Every day is full of a myriad of choices,  the majority of these are small and seemingly meaningless. Whether you hold open the door for someone that’s coming toward you, or put your hand in your pocket for the person sat on the pavement on your way into work. But in cumulation, these actions, these micro choices are the things that define who you are and how you present.

Our choices and our actions define us.

And likewise in organisations, the myriad of small things also define who we are. We can make statements about what we want to be, or what we think we are. We can create vision and values models that provide us with a semblance of reassurance, but ultimately how we act is how we are, not what we believe.

As a simple case in point, I was looking at the Sunday Times, Best Companies the other day and to my surprise towards the top is a company that I know a little about. If I were to share with you some of the practices that have taken place, the way in which employees have been treated, you would – like me – question how they managed to remain operational never mind receiving accolades. But the badge must mean that they’re great…

Our responsibility as leaders of organisations, as leaders of people is to bring the highest ethical standards into our work. We have a responsibility that should weigh heavily on our shoulders beyond the desire for acclaim. We need to act with the highest levels of honesty and integrity, because it is the right thing to do, not because it will be recognised.

Ultimately we are all responsible for our own choices and actions, there is no mitigation, no explanation. We are, not how we think, but how we act.

 

 

Events have become stale and boring

Last week whilst on holiday, I found myself unexpectedly observing my own profession. I’d call it a busman’s holiday, but to be honest it wasn’t as bad as that sounds. The hotel I was staying in was hosting a leadership event for a company that will remain unnamed.

I was curious to start with, I was in a different continent these were different cultures and customs. How would it play out? The answer was depressingly like every leadership event I’ve ever attended.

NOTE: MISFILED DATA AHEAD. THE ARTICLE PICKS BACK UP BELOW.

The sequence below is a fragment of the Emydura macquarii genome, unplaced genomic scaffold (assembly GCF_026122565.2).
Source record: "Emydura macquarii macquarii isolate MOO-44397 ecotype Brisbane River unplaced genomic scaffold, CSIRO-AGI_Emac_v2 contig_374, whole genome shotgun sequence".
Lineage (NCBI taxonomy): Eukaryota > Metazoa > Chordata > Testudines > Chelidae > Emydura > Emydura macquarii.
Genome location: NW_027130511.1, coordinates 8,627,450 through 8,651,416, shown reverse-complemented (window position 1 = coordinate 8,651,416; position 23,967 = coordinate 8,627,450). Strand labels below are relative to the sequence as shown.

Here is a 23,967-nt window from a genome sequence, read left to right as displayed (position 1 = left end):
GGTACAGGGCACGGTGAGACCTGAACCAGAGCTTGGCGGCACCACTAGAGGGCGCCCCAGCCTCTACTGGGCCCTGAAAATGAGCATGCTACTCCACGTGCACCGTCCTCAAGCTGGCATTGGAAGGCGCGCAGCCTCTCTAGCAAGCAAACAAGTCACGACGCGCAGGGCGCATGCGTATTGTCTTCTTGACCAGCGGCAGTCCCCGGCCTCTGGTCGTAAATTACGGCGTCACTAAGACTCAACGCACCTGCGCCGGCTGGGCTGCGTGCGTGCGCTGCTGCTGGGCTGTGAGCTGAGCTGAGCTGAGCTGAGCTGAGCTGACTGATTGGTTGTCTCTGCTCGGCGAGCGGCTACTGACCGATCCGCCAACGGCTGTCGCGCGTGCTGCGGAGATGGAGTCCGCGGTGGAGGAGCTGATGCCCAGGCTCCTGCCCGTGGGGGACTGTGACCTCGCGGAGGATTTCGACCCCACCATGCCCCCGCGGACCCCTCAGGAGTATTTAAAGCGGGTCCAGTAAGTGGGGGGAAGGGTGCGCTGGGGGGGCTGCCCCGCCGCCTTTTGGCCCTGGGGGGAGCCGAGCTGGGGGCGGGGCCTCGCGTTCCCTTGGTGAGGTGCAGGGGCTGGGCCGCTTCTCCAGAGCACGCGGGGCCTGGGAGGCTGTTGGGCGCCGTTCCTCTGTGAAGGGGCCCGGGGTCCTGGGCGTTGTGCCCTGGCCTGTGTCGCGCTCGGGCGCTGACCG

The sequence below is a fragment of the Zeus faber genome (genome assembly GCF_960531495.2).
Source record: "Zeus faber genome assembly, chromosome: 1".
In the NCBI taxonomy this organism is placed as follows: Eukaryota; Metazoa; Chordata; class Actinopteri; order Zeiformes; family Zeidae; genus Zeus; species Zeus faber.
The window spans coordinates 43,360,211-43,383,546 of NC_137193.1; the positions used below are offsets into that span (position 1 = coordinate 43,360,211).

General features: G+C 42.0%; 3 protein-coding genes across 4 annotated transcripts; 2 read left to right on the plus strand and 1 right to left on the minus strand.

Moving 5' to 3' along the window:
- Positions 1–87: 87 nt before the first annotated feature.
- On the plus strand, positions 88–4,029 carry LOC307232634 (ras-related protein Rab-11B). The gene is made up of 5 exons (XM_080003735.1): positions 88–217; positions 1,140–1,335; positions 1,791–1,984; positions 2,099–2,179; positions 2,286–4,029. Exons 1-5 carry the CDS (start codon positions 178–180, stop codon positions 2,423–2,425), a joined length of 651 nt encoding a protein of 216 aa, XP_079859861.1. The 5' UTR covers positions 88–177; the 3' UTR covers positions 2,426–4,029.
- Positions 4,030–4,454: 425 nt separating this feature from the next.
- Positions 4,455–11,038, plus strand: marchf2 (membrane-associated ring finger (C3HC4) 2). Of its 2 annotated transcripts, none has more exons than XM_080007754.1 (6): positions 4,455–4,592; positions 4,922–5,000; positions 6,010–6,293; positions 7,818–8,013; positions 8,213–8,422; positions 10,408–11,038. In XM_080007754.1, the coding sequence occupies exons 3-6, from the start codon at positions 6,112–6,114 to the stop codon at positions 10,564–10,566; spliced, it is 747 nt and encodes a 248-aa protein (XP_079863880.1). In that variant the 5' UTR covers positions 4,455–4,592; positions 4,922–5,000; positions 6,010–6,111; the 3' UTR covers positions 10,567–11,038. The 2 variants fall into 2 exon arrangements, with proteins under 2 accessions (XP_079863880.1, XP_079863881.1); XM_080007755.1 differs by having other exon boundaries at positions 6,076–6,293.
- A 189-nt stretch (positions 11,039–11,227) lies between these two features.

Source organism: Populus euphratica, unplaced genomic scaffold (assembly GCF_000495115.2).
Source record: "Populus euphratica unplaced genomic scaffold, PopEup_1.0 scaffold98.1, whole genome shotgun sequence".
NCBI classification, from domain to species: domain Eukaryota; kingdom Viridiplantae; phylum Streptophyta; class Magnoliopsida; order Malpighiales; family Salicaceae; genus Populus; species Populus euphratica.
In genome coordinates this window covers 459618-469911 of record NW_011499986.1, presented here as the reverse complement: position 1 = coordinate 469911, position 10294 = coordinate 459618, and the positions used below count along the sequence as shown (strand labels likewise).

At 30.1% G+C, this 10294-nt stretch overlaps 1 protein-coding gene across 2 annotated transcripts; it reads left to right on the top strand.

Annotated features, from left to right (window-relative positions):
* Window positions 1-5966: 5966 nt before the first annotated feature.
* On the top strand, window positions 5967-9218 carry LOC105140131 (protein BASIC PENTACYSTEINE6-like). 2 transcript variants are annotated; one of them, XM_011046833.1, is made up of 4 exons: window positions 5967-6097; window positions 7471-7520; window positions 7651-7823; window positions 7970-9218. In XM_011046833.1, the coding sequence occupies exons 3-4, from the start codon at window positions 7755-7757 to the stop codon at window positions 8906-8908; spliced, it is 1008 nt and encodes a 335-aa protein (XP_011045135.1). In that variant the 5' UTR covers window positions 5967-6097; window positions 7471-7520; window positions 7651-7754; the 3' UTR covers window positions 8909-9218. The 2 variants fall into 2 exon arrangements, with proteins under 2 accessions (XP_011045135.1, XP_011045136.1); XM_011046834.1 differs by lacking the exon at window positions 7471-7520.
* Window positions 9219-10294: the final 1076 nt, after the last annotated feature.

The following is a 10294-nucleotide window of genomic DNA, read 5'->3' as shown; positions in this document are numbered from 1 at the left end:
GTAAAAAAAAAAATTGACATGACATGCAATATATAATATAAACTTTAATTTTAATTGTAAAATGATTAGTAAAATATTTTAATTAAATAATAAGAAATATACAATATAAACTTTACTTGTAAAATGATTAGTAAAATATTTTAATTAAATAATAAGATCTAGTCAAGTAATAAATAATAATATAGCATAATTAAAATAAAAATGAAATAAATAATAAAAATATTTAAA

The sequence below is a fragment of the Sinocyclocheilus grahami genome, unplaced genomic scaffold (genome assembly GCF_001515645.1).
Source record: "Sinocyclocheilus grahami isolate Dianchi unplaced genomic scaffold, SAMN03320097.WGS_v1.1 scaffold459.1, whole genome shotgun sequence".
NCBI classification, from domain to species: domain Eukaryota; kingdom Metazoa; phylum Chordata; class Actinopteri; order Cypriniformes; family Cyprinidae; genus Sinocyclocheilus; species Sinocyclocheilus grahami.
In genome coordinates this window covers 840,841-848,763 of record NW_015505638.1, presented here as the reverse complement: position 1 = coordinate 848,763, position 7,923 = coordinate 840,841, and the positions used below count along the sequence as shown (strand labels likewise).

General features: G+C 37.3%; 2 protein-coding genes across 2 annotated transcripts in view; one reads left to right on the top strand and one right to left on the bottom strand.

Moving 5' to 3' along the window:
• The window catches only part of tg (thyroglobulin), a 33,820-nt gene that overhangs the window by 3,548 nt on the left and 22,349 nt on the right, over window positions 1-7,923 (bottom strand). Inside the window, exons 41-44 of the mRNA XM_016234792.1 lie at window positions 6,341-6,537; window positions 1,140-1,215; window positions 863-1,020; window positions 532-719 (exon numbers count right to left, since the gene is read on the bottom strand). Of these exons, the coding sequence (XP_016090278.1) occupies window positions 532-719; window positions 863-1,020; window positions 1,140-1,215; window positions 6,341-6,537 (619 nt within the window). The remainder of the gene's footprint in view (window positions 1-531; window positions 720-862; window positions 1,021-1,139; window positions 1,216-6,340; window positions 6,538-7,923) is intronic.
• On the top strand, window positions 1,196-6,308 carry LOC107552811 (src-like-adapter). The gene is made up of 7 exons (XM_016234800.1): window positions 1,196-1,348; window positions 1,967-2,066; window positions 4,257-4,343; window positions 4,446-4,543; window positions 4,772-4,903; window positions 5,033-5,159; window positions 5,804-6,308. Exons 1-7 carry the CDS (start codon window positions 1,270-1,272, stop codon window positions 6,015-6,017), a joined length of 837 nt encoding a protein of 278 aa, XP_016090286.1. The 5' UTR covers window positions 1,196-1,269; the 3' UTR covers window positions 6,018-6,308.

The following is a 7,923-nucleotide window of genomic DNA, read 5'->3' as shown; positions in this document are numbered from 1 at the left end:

Over the last 25 years I’ve seen and participated in hundreds of these. The locations change, the companies are different, the participants come and go. But the structure, the content and the general formula remain boringly static. I’d love to think this was because of the high success rate, but I think it has more to do with our collective lack of imagination.

Key note

Speed dating

Break out groups

“Fun” session

Plenary

Jiggle around, rename, reshape, but don’t alter a winning formula.

It makes me wonder how much business plc. invests in these sessions per year, what the value is and whether there is anything but a placebo effect to be achieved. There must be examples out there of doing things really differently (and NO paint balling doesn’t qualify, nor does using a quirky venue).

There’s a dearth of talent and thinking in this whole space, rather than excitement and creative thinking it feels more like the inevitability of new year’s eve. We talk about it with excitement and hope, we believe everyone else is having an amazing time, but the reality is an expensive version of an ordinary event, which we could and should do without.